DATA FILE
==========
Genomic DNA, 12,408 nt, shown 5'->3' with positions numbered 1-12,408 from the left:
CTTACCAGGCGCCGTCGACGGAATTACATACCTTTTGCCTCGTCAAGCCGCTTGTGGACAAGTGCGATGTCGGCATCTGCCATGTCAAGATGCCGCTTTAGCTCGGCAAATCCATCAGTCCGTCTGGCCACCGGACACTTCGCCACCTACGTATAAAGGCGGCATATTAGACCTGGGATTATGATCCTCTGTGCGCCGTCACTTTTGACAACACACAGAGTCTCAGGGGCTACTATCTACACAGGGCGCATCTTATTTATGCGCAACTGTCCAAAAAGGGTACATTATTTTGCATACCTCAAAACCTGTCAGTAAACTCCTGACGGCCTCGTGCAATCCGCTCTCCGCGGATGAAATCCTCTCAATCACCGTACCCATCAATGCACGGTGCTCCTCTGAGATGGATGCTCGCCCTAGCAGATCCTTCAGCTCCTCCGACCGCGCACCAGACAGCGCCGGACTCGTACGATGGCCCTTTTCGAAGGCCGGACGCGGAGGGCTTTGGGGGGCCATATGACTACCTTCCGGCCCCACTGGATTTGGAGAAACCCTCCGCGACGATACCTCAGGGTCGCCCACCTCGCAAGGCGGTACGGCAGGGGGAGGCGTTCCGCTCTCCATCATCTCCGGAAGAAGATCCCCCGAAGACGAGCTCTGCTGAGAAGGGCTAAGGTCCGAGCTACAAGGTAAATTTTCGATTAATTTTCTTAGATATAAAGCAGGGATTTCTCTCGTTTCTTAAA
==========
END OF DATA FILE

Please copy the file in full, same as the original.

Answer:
Genomic DNA, 12,408 nt, shown 5'->3' with positions numbered 1-12,408 from the left:
CTTACCAGGCGCCGTCGACGGAATTACATACCTTTTGCCTCGTCAAGCCGCTTGTGGACAAGTGCGATGTCGGCATCTGCCATGTCAAGATGCCGCTTTAGCTCGGCAAATCCATCAGTCCGTCTGGCCACCGGACACTTCGCCACCTACGTATAAAGGCGGCATATTAGACCTGGGATTATGATCCTCTGTGCGCCGTCACTTTTGACAACACACAGAGTCTCAGGGGCTACTATCTACACAGGGCGCATCTTATTTATGCGCAACTGTCCAAAAAGGGTACATTATTTTGCATACCTCAAAACCTGTCAGTAAACTCCTGACGGCCTCGTGCAATCCGCTCTCCGCGGATGAAATCCTCTCAATCACCGTACCCATCAATGCACGGTGCTCCTCTGAGATGGATGCTCGCCCTAGCAGATCCTTCAGCTCCTCCGACCGCGCACCAGACAGCGCCGGACTCGTACGATGGCCCTTTTCGAAGGCCGGACGCGGAGGGCTTTGGGGGGCCATATGACTACCTTCCGGCCCCACTGGATTTGGAGAAACCCTCCGCGACGATACCTCAGGGTCGCCCACCTCGCAAGGCGGTACGGCAGGGGGAGGCGTTCCGCTCTCCATCATCTCCGGAAGAAGATCCCCCGAAGACGAGCTCTGCTGAGAAGGGCTAAGGTCCGAGCTACAAGGTAAATTTTCGATTAATTTTCTTAGATATAAAGCAGGGATTTCTCTCGTTTCTTAAA